Djokovic inspires Serbia to ATP Cup glory & Australian Open Preview: Tennis Round up
Inspired by their talisman Novak Djokovic the nation of Serbia has become the first winners of the inaugural ATP Cup. Alex Grant reports.
New year, new tournament, same old Djokovic, that was the story from the ATP Cup final in Perth, Australia on Sunday as Serbia came from one match down to beat, the recently crowned Davis Cup champions, Spain and become the first winners of the newly formed ATP Cup.
The ATP Cup is a new team tournament held across three cities in Australia in the build-up to the Australian Open and consists of 24 nations. These nations are split into six groups of four teams with the ties made-up of two singles matches and a doubles match. Each tie opens up with a singles match contested between the number two ranked players from each nation, followed by a match-up between the number one ranked players, before the tie ends with a doubles match, which is played regardless of whether the tie is decided or not. The six group winners plus the two best runners-up progress to the quarter-finals.
The final started off in the ideal fashion for the Davis Cup champions as a confident looking Roberto Bautista-Agut beat the Serbian number two Dušan Lajović 7-5 6-1 to put the Spanish one win away from the title.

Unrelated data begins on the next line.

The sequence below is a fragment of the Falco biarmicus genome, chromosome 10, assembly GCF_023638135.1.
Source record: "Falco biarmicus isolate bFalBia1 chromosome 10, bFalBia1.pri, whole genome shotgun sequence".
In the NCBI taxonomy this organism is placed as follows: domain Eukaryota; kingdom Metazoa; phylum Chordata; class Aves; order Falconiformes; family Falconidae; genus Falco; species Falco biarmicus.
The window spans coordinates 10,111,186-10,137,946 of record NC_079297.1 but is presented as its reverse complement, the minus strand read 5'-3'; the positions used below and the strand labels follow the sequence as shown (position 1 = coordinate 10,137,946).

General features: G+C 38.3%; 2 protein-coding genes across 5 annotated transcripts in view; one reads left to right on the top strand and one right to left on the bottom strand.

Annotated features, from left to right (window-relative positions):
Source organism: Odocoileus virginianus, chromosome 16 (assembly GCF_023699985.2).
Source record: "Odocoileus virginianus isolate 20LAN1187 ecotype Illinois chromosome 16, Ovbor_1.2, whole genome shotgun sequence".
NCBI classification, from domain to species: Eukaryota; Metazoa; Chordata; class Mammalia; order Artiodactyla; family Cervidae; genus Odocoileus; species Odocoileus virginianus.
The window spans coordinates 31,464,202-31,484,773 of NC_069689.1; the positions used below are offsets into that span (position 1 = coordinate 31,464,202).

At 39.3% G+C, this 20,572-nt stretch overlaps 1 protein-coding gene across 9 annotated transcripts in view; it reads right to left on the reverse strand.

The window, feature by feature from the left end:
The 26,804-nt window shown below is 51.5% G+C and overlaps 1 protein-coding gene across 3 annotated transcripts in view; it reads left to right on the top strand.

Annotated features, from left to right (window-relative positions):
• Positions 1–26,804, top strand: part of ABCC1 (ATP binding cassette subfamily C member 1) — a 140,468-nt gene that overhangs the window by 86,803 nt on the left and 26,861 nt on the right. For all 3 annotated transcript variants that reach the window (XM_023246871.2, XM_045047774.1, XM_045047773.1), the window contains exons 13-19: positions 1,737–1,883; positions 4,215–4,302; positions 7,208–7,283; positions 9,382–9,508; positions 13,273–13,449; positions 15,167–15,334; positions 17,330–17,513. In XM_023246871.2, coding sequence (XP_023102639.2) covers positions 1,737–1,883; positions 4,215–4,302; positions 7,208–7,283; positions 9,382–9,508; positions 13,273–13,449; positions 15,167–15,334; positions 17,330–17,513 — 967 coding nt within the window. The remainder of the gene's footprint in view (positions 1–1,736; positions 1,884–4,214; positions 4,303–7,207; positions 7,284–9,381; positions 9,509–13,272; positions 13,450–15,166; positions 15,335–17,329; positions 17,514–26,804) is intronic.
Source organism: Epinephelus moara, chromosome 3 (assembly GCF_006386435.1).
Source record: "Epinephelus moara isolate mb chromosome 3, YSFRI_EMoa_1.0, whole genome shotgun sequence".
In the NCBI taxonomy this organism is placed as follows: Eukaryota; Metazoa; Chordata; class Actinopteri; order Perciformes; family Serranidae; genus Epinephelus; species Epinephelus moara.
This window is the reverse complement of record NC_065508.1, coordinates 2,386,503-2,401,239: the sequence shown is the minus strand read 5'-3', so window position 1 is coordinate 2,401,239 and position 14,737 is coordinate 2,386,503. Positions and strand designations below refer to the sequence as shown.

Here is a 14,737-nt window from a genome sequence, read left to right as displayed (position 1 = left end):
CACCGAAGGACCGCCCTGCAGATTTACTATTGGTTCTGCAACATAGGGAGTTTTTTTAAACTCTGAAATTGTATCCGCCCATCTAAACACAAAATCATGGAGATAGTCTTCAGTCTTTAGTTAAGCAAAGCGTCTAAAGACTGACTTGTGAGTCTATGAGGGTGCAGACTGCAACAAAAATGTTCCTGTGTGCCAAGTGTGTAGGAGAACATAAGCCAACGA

This time, however, when his country needed him most, world number one Rafael Nadal was unable to deliver the goods as he fell to a ninth straight hard-court defeat at the hands of great-rival Novak Djokovic. Playing like a man inspired by the largely pro-Serbian crowd Djokovic blew Nadal away in the opening set breaking the Spaniard in his opening service game before breaking again in the seventh game en route to a comfortable 6-2 score line.
Gritting his teeth and showing all the fighting spirits that have made him such a champion Nadal was not about to give this up and produced some top tennis of his own to keep touch with Djokovic in the second set. But having failed to capitalise on a 0-40 opening on the Serbian’s serve whilst leading at 3-2 the Spaniard was soon break points down himself at 5-5 but produced some clutch tennis to hold, with the second set destined for a tiebreak. The tiebreak continued to be a tight affair until 4-4 when Djokovic stepped it up to finish the match off, levelling the tie and ensuring that the maiden ATP Cup final went to a decisive doubles rubber.
Djokovic was no sooner off the court as he was back on it to partner Viktor Troicki in the doubles but to the surprise of many in the stadium and watching around the world he would not be facing off against Rafael Nadal once more as the world number one, despite being a mainstay in any decisive doubles the Spanish played throughout the 10 days, opted to sit this one out, citing exhaustion, instead allowing veteran Feliciano Lopez to partner Pablo Carreño Busta.
The match started well for the Spaniards as they broke to take an early 3-1 lead but it was all down hill from there as the Serbian pair soon rattled off seven straight games to take the opening set 6-3 and open up an early 2-0 lead in the second putting the fate of the ATP Cup in their hands.